A higher proportion of the population of England and Wales is behind bars than that of any other western European country, a prison reform group reports.
The UK jails 140.4 people in every 100,000, the Howard League says
According to a league table drawn up by the Howard League for Penal Reform, 140.4 people in every 100,000 of the population are in jail.
This rate is 50% higher than France and double that of Scandinavian countries.
The Home Office says there is a range of tough non-custodial sentences courts can use where appropriate.
Imprisonment league tables
The international imprisonment league tables have been drawn up by the Howard League from Council of Europe figures based on the situation in 1 September 2004.
Of 32 European countries listed as having the highest overall rates of incarceration, Ukraine was top with 406.3 people in jail per 100,000 of population.
Scotland had 135.6 per 100,00 in jail, Northern Ireland 75.7, Turkey 99.9, Italy 96.9 and France 90.5.
England and Wales was 11th in the list - the 2,742 under 18s in custody making up 3.1% of the total prison population.
But the league said England and Wales' true rate of imprisonment was likely to be even higher in comparison to other countries, because its figures, unlike some, did not include people in drug rehabilitation centres, psychiatric hospitals and immigration detention centres or prisoners released subject to tagging orders.
England and Wales also jails more under-18s than any European country apart from Ukraine, the report says.
The figures showed 2,742 under-18s were in custody in - the highest number apart from Ukraine.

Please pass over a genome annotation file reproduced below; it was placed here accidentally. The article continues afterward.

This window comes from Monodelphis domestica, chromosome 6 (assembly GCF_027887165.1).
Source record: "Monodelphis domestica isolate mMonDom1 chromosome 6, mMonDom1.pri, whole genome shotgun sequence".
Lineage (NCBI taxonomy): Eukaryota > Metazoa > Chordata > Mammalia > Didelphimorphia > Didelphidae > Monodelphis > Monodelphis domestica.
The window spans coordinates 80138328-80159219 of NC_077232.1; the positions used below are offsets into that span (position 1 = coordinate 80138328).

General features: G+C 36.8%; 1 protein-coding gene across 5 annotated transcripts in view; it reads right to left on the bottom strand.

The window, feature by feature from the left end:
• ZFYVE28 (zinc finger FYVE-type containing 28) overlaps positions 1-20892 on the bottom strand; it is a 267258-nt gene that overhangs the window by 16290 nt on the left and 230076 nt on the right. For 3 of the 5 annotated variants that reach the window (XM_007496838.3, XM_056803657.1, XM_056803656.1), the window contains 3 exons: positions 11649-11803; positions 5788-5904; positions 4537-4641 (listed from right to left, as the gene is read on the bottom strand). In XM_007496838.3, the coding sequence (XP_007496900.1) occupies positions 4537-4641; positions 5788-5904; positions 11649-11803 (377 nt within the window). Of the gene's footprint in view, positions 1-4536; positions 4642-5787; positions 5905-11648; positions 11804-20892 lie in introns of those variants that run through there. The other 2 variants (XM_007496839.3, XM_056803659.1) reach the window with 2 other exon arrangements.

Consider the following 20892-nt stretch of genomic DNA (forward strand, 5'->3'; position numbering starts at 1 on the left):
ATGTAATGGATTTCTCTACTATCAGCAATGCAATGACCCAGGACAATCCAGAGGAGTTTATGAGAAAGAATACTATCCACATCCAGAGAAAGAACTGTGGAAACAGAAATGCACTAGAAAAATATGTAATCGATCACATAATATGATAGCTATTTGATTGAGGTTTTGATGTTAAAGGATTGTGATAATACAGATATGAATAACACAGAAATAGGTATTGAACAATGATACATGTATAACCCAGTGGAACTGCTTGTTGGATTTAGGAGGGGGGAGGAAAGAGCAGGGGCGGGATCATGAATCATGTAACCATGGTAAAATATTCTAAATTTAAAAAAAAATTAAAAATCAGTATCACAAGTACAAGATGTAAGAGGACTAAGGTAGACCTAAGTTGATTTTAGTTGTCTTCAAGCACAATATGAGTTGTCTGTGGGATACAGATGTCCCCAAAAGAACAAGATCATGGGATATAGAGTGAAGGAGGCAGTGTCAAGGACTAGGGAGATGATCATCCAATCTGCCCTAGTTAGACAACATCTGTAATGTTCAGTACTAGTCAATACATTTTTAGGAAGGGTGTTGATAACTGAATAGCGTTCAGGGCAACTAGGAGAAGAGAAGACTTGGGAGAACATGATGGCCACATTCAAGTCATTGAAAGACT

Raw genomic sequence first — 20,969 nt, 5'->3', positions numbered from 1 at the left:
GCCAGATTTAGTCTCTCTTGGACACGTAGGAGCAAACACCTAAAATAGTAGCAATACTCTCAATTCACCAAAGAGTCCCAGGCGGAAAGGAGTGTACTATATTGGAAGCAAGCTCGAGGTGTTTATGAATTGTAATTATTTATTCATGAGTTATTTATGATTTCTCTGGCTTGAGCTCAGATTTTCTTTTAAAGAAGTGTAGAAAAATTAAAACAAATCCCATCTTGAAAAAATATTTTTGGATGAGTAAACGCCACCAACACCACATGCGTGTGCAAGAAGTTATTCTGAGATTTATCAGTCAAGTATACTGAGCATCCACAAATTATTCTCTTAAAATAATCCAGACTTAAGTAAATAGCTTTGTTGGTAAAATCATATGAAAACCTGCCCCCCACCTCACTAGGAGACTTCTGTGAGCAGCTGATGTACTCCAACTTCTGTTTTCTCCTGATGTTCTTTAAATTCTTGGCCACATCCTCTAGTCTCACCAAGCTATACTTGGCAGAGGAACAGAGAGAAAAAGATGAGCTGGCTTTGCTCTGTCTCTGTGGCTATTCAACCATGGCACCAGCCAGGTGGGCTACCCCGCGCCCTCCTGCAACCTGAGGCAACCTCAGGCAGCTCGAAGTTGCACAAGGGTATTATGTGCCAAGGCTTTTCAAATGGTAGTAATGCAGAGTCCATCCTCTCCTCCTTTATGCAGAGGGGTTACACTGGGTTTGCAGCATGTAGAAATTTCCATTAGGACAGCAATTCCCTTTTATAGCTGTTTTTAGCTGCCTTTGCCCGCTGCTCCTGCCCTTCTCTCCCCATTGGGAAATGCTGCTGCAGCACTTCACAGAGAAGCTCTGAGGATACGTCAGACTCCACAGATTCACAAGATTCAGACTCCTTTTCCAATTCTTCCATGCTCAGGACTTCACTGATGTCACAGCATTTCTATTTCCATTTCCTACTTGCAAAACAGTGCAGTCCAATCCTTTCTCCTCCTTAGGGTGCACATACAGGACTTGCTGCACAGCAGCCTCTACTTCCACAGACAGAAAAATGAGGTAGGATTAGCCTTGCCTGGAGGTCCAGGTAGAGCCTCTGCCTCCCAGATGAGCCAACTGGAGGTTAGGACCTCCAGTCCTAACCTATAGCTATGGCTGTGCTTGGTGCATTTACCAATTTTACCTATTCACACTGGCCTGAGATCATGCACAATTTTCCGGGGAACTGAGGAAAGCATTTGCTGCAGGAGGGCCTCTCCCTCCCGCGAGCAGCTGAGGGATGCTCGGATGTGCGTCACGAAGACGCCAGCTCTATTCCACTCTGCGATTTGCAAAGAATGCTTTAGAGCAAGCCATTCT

This included children in young offender institutions, secure training centres and secure children's homes.
England and Wales topped the league for the number of young adults (aged 18 to 20) incarcerated with 8,514 behind bars, making up 11.4% of total inmates.
The country with the next highest rate was Turkey, with 8,397 young adult inmates, followed by Germany, with 5,443.
But the country with the highest proportion of child inmates within the prison population was Northern Ireland, where under-18s made up 5.2% of those in custody.
England and Wales also had the third largest female prison population - 4,452 - above countries such as France, Italy and Germany, which have higher national populations.
The country with the most women prisoners was Ukraine, with 11,832, followed by Spain, with 4,518. Germany had 3,972, Italy 2,645 and France 2,205.
The report is published as part of a series of events marking the Howard League's 140th anniversary.
Howard League director Frances Cook said the use of prison was "seemingly indiscriminate".
She said: "Not only do we send a higher proportion of our own citizens to prison than any other western European country, we also trump Turkey, Armenia and Bulgaria in the imprisonment stakes.
"Is this really where we want to be? We have to end this country's obsession with custody. Prison should be reserved for serious and dangerous offenders."
Home Office minister Baroness Scotland said: "It is right for serious, persistent and dangerous offenders to be imprisoned for as long as is necessary to punish the guilty and protect the public."
She said the Home Office was working with the Sentencing Guidelines Council to ensure judges and magistrates were aware of the sentencing options available and used alternatives to prison where necessary.